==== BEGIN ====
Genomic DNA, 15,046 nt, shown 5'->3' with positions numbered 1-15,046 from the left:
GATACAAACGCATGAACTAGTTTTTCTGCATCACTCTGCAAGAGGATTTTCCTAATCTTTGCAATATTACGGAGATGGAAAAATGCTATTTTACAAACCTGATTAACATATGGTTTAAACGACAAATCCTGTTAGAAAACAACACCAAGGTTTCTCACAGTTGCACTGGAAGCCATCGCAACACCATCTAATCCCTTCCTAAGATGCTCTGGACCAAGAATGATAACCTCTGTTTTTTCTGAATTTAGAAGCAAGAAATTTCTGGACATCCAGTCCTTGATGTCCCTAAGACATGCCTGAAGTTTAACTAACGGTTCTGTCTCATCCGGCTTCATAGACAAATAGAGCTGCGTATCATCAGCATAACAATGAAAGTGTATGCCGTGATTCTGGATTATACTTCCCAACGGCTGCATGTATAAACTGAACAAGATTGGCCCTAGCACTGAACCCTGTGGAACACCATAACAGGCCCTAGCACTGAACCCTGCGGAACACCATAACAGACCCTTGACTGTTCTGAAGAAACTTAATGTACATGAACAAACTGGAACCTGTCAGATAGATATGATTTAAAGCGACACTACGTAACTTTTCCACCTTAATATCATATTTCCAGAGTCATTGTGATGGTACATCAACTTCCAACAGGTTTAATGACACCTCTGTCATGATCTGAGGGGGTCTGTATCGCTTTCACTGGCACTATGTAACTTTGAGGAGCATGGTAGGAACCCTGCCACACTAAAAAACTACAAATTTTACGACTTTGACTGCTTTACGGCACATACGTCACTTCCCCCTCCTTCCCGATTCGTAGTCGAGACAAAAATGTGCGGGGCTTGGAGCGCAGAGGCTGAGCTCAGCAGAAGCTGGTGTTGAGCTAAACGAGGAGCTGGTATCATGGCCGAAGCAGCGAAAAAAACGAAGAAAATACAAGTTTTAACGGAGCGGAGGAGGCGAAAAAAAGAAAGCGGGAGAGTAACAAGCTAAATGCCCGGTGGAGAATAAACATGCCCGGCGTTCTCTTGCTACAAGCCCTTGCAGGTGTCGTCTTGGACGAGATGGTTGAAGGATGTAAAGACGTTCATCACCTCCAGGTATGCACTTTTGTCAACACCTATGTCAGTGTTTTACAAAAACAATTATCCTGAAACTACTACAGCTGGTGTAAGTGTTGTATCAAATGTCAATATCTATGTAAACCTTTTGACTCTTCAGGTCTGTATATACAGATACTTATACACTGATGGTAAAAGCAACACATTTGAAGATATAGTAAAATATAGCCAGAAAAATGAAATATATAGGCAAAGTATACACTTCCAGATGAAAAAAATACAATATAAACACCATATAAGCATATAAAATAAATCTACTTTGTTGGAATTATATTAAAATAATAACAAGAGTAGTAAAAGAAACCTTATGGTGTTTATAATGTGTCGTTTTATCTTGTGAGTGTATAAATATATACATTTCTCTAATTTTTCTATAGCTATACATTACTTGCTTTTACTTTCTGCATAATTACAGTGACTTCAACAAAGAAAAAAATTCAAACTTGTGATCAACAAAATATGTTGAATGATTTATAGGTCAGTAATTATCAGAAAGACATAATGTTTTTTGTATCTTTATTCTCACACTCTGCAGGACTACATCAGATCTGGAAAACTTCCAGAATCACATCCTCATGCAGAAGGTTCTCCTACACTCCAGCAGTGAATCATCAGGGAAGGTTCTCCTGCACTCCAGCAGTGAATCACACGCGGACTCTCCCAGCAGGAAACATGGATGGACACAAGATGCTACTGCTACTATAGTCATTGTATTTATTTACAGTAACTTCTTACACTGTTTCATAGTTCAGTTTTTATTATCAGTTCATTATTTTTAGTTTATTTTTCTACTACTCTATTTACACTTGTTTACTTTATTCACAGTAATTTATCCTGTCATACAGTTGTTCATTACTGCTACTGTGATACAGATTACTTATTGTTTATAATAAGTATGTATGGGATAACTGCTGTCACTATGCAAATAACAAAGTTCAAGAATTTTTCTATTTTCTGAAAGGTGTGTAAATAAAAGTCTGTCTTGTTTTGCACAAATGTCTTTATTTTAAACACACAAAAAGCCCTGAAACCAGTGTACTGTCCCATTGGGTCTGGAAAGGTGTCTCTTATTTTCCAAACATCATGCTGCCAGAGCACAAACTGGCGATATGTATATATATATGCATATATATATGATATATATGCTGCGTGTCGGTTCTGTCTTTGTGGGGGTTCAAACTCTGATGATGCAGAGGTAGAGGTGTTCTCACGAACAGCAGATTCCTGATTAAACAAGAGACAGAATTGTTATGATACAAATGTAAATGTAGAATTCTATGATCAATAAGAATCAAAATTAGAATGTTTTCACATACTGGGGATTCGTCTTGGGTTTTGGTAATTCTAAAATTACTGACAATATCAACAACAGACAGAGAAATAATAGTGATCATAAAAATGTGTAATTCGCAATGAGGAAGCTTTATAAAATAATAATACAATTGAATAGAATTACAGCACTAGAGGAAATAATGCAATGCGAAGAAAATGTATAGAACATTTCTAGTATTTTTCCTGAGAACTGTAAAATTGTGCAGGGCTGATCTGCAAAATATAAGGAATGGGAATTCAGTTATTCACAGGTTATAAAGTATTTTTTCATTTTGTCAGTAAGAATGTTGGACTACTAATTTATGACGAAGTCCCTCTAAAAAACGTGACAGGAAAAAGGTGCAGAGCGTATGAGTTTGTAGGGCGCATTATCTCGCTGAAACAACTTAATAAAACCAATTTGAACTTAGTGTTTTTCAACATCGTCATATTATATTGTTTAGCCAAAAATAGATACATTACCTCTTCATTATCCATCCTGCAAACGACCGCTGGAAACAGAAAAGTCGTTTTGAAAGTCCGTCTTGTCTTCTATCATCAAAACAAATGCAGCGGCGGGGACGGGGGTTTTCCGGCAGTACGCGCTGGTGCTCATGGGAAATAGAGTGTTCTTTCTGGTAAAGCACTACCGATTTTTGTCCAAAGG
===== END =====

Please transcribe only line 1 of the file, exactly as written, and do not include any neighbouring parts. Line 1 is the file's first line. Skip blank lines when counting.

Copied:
Genomic DNA, 15,046 nt, shown 5'->3' with positions numbered 1-15,046 from the left: